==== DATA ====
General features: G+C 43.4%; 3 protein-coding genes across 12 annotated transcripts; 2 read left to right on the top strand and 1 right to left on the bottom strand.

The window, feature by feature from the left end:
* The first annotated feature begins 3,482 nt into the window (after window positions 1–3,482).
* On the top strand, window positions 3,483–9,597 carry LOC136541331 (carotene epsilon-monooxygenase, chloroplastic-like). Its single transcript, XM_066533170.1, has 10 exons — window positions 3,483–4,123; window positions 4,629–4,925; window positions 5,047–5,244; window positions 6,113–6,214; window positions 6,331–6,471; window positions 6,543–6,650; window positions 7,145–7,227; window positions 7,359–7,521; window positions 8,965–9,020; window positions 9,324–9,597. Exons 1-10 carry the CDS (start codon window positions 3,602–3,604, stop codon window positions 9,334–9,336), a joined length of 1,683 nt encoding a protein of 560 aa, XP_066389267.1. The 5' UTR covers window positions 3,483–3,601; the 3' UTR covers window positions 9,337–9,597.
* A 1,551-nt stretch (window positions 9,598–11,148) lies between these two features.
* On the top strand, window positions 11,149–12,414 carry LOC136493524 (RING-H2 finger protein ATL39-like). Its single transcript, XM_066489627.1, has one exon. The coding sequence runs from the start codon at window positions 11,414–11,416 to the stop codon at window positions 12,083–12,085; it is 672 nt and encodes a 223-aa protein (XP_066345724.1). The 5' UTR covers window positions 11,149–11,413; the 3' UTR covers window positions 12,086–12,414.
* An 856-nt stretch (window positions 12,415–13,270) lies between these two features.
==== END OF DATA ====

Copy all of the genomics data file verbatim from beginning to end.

General features: G+C 43.4%; 3 protein-coding genes across 12 annotated transcripts; 2 read left to right on the top strand and 1 right to left on the bottom strand.

The window, feature by feature from the left end:
* The first annotated feature begins 3,482 nt into the window (after window positions 1–3,482).
* On the top strand, window positions 3,483–9,597 carry LOC136541331 (carotene epsilon-monooxygenase, chloroplastic-like). Its single transcript, XM_066533170.1, has 10 exons — window positions 3,483–4,123; window positions 4,629–4,925; window positions 5,047–5,244; window positions 6,113–6,214; window positions 6,331–6,471; window positions 6,543–6,650; window positions 7,145–7,227; window positions 7,359–7,521; window positions 8,965–9,020; window positions 9,324–9,597. Exons 1-10 carry the CDS (start codon window positions 3,602–3,604, stop codon window positions 9,334–9,336), a joined length of 1,683 nt encoding a protein of 560 aa, XP_066389267.1. The 5' UTR covers window positions 3,483–3,601; the 3' UTR covers window positions 9,337–9,597.
* A 1,551-nt stretch (window positions 9,598–11,148) lies between these two features.
* On the top strand, window positions 11,149–12,414 carry LOC136493524 (RING-H2 finger protein ATL39-like). Its single transcript, XM_066489627.1, has one exon. The coding sequence runs from the start codon at window positions 11,414–11,416 to the stop codon at window positions 12,083–12,085; it is 672 nt and encodes a 223-aa protein (XP_066345724.1). The 5' UTR covers window positions 11,149–11,413; the 3' UTR covers window positions 12,086–12,414.
* An 856-nt stretch (window positions 12,415–13,270) lies between these two features.